Pre-dinner, we joined Billy in his cosy drawing-room, a fire already crackling cheerily in the fire-place with its white-washed mantelpiece and the walls hung with photographs of Tara and the other felines who have enriched Billy's life. We watched a video film called "The Leopard Who Changed Its Spots" about the superbly elegant Harriet, the cat who preceded Tara and the one Billy named in a magazine interview as the one true love of his life. The narrator of the film was David Niven. Amongst the amazing footage shown, was an encounter shot in Sri Lanka, between a family group of wild boar and a stalking (unknown) leopard -- ending in a rout for the leopard! Two of the boars were apparently so outraged that a predator would dare to threaten their piglets that they just rammed into the cat, literally turning it upside down and sending it scurrying off with a decided kink in its tail!
The dining table was alongside the drawing-room, and we helped ourselves to food laid out on the side-board: deep-dish minced meat with writhing whorls of mashed potatoes artfully piped onto the top of it, two types of veggies, and fresh salad. For dessert, vanilla ice-cream, poached apples and Hershey's chocolate fudge sauce! If this is jungle-living, I'm pre-hooked.
Yes, there's electricity -- from a grand old generator thrumming in the yard, as well as from the Govt. The yard supply gets switched off around 10.30 p.m., after which there may or may not be enough juice in the wires to run the lights. By then, we were variously tucked up in our separate rooms, Billy downstairs, J in one of the rooms above his, E and me in the "guest" quarters a hop-step away. Billy's sister-in-law, who spends some part of the year at Tiger Haven sees to it that all the niceties are maintained -- bare floors are covered with warm dhurries, the cots are three layers deep in blankets, cotton-quilts and clean sheets.
We went into the sanctuary (or one of its relatives) on each of the four days of our stay. It was the wrong season for seeing animals because the grass is tall and the weather cold. But it was a thrill each time -- the sense of hidden possibilities lurking in every shadow, the silence, the soaring trees. There were spotted deer of course, and once a rather forlorn little boar shot across the road, as if forced to make an appearance just to prove that others of his kind WERE after all residents in the forest. We saw pug-marks -- tiger footprints -- here and there in the loose soil alongside the roads, and several very clear ones in the wet clay by the riverside at the Kishenpur waterbody. That's also where we saw swamp deer posing regally, multi-tined males posturing for the attention of a single female, in the great distance across the water. And a group of three barking (also known as muntjac) deer, a rare find these days.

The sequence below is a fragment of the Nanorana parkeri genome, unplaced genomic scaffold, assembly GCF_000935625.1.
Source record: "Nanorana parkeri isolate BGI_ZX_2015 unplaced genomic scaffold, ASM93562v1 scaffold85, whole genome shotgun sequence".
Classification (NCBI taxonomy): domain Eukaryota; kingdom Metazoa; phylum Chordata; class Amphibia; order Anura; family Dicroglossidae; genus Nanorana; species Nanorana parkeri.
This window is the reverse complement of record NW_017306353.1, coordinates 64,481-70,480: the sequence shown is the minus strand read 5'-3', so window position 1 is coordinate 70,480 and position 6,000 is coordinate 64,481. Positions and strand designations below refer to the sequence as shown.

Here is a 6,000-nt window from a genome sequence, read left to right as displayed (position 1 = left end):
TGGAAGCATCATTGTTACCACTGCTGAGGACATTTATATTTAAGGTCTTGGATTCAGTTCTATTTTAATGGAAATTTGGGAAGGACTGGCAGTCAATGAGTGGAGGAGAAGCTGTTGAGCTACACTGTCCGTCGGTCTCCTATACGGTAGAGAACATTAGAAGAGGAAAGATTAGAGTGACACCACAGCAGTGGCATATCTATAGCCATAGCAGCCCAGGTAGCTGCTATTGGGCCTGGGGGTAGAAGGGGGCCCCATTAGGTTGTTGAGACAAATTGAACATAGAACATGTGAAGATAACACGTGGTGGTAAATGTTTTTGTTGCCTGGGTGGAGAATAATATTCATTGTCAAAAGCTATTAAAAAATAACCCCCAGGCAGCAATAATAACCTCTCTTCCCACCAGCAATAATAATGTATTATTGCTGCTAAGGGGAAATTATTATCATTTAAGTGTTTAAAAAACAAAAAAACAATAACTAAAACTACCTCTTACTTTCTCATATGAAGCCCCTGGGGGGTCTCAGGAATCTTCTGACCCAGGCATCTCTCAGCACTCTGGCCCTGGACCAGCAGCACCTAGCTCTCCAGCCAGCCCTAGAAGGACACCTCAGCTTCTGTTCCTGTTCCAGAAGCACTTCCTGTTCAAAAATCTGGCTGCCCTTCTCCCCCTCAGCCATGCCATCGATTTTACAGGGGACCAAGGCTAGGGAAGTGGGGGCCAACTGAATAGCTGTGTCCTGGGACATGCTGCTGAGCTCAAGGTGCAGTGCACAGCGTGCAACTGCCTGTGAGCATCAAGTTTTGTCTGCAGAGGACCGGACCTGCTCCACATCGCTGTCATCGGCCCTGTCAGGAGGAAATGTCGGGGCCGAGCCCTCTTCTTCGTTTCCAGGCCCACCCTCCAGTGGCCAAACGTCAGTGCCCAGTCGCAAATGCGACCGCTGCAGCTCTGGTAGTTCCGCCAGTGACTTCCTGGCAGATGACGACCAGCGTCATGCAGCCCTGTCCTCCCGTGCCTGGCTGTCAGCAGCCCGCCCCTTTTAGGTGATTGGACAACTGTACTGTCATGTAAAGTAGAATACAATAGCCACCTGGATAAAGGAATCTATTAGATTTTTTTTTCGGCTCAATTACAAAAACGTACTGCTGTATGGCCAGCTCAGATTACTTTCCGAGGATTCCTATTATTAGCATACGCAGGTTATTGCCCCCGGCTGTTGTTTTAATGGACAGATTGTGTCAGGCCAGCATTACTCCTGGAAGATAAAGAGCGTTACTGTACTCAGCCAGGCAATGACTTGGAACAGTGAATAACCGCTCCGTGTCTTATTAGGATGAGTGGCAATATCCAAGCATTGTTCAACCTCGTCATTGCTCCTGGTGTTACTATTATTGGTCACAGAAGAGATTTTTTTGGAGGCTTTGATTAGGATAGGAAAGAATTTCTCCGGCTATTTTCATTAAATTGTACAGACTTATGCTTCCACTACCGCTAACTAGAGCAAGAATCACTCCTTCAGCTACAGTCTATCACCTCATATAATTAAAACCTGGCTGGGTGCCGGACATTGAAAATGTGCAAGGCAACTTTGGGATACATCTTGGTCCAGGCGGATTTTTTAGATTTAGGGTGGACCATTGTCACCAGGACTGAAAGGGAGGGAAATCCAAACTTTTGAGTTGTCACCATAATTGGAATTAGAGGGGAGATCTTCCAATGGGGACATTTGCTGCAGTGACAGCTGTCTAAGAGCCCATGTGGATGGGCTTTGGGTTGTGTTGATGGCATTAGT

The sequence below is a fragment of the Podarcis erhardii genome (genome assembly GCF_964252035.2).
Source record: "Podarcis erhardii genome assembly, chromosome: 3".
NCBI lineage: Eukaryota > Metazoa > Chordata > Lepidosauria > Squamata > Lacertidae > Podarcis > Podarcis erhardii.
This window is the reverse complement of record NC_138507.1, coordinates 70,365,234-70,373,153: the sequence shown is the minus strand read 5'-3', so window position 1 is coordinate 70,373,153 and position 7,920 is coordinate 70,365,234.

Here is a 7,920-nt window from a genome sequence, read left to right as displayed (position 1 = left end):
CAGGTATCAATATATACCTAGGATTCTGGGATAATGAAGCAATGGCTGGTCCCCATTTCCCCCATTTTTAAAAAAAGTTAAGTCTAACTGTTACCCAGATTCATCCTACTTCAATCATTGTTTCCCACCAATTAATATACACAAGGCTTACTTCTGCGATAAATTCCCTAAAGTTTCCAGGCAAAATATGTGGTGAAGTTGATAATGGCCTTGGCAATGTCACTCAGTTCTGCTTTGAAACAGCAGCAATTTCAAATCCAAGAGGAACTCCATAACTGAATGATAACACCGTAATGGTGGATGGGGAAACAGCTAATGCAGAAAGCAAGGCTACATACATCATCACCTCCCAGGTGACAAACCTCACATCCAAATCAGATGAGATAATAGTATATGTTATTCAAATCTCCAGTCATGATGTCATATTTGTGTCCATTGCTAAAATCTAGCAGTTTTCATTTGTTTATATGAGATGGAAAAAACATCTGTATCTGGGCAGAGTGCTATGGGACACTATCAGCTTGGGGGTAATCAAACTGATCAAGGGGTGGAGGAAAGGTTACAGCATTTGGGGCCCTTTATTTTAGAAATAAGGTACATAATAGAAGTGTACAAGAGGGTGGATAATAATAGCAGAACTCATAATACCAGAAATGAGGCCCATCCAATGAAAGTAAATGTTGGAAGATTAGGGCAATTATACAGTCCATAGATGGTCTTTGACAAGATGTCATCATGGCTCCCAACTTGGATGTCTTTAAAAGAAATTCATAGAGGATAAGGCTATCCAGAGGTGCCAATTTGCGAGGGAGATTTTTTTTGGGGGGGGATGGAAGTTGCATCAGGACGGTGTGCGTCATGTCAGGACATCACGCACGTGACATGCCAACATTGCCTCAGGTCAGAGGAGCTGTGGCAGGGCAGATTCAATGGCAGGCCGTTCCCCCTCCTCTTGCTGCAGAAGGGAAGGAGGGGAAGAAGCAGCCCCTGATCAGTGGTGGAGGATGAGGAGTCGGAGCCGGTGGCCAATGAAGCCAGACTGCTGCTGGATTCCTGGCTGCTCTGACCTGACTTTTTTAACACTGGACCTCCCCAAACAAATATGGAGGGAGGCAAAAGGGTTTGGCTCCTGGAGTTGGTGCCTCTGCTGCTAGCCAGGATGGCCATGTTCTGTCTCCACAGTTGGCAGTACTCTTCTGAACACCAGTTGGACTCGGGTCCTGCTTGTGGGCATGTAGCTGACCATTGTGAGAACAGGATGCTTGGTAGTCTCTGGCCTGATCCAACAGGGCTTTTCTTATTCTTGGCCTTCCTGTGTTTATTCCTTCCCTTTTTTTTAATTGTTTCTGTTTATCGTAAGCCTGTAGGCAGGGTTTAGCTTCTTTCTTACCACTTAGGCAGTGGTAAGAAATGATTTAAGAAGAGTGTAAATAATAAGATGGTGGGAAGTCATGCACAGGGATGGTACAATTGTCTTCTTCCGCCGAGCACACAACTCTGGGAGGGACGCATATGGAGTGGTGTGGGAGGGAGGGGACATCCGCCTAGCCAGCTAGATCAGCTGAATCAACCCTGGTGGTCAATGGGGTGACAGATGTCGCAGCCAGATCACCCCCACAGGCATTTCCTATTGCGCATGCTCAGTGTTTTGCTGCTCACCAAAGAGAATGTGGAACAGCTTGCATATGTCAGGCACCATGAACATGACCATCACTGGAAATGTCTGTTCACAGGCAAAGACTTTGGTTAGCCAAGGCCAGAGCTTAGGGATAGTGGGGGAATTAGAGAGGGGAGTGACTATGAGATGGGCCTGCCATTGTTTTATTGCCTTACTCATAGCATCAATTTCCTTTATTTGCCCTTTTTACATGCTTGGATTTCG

E and I went for a three-hour elephant ride through the rhino-enclosure, with a six-year old baby elephant in tow because his mother (on whom we sat) wouldn't budge without him. His father was a wild tusker and already the little one had foot-long tusks. He had his own mahoot sitting on top of him, to control him. At one point, he was being encouraged by his mahoot to pick up a piece of plastic garbage from the trail we were on, and he resisted, first by refusing to do it and then by bellowing loudly for Mom -- who turned around immediately -- it was amazing, an animal of such size and bulk, swivelling around in the tall grass like a four-footed ballerina pivoting on one foot -- and bellowed back in response. After much thumping, clucking and coercing, we were headed around the right way again and once more on our way. No rhinos to be seen -- but the ride was dreamlike and magnificent, deep in the bosom of the forest.
There were water birds aplenty, a fishing eagle or two, black-necked storks and the dearest little jungle owlet, like a well-rounded stuffed toy, blinking at us from the safety of a tall tree as we picnicked near it on the last day of our stay. Billy's farm had a number of resident peafowl and jungle fowl, but also a charming shrike whom E was delighted to see because it is many years since he saw one in Delhi. Oh -- and a racquet-tailed drongo -- much to E's chagrin because we'd been told to look out for it on our very first visit to the sanctuary and yet when it finally flashed across our combined paths just as we were leaving Kishenpur, he looked the wrong way and missed seeing it altogether. The rest of us ribbed him mercilessly -- it is indeed a handsome bird, black as a moonless night, with the long split-tail that other drongos have, but embellished by two further, graceful extensions, ending in the rounded "racquet" from which it gets its name.